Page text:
Helena Petrovna Blavatsky (1831-1891) was one of the most unique and controversial figures of the 19th century. She was a fascinating woman, a progressive activist, and a gifted physic. She is known as a major influence on what has become the modern New Age movement. HPB, as she liked to be called, was unconventional, outspoken, controversial and fiery of temperament. Her writings and teachings continue to influence religious, ethical and occult thought in the Western World today.
HPB was born in Ekaterinoslav, Southern Russia in 1831. Her father was a colonel in the Russian army and her mother, a revolutionary in her own right, was a novelist who wrote about heroines breaking free of traditional societal constraints. Her grandmother, a scientist, further influenced HPB in developing her non-conformist, questioning character.
HPB was a gifted child; talented in linguistics, music and art. She was sensitive and in tune with nature, yet fearless and impatient. She estranged herself from other children with her unusual and dark behavior, and was infatuated with the occult and paranormal. She was aware of possessing certain gifts and psychic powers and came to make claims that she was a medium and was clairvoyant, clairsentient, and clairaudient.
In 1848, in a stroke of independence and rebellion, HPB, at age 17, married 40 year-old Nikifor V. Blavatsky, a provincial Vice-Governor. The marriage lasted only a few months and was merely a way to become free of her household. Evidencing her strong will, she left her husband and convinced her father to finance extensive travels to Turkey, Egypt, and Greece.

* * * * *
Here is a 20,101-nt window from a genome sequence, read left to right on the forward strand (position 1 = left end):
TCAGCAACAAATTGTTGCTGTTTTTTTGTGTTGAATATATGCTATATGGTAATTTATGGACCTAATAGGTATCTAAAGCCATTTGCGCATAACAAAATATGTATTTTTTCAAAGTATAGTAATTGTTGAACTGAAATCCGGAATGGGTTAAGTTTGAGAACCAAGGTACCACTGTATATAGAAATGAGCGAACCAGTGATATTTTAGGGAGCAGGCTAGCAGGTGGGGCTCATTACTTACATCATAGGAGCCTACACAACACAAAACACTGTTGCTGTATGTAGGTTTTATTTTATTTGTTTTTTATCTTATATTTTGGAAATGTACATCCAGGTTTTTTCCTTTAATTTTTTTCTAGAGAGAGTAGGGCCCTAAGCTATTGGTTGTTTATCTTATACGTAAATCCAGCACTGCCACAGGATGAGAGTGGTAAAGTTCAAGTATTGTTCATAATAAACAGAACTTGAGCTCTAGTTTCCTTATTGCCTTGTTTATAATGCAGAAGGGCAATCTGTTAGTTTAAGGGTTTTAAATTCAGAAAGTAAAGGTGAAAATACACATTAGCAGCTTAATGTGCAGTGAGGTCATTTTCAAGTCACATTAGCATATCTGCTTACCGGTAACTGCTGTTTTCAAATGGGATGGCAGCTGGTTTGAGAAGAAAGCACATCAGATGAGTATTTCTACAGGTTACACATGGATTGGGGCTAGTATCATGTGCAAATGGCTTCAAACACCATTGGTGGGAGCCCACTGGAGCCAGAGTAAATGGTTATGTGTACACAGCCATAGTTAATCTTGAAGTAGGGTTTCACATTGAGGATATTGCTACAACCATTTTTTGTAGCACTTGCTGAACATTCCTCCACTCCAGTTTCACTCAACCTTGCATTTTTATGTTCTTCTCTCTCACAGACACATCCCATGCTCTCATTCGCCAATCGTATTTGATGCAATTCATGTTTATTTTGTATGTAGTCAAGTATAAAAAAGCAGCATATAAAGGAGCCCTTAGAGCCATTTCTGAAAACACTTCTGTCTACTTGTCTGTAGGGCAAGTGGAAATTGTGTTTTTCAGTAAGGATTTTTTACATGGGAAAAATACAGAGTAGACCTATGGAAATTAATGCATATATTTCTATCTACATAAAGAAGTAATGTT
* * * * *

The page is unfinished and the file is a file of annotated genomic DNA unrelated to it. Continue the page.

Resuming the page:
Here Blavatsky entered a 16 year period marked by extensive global travel unprecedented for a woman of her time. Most of these years of travel are not well-documented and HPB made a point of being enigmatic about this period. She was notorious for telling colorful stories about her life and for changing or fabricating the details. She is reputed to have had many affairs, possibly some marriages and an illegitimate son who died in childhood. It is thought she traveled to London, the US, Canada, Mexico, South America, and the West Indies.
More clearly documented are travels to India via Ceylon in 1852. That same year she attempted to enter Tibet, but failed. She returned to England and then to America again in the summer of 1854. In 1855 she went to Japan and on to India and then successfully entered Tibet, through Kashmir, where she studied Eastern religion and underwent occult training with the Masters.
By 1858, she was back in Europe, spending time in France and Germany until returning to Russia at the end of that year. From 1860 to 1865, she lived and traveled through the Caucasus region at the border of Europe and Asia, experiencing extraordinary physical and psychic crossroads which, she claimed, placed her in complete control over her occult powers.
The years that followed this “veiled period”, as Blavatsky referred to it, were extremely productive. She returned to Russia for a short time then left to travel the Balkans, Greece, Egypt, and Syria. In 1873, HPB was instructed by her Teacher, Mahatma Morya, to go to Paris, and on further orders from him, she went to New York City. In 1878, she became the first Russian woman to gain U.S. citizenship. She became a well-known psychic in New York spiritual circles and during this time met Colonel Henry Steel Olcott, who was to become a colleague and life-long friend. Alcott was an American military officer, lawyer, journalist who covered psychic phenomena and, eventually, co-founder with Bravatsky in 1875, of the Theosophical Society, still in vital existence today.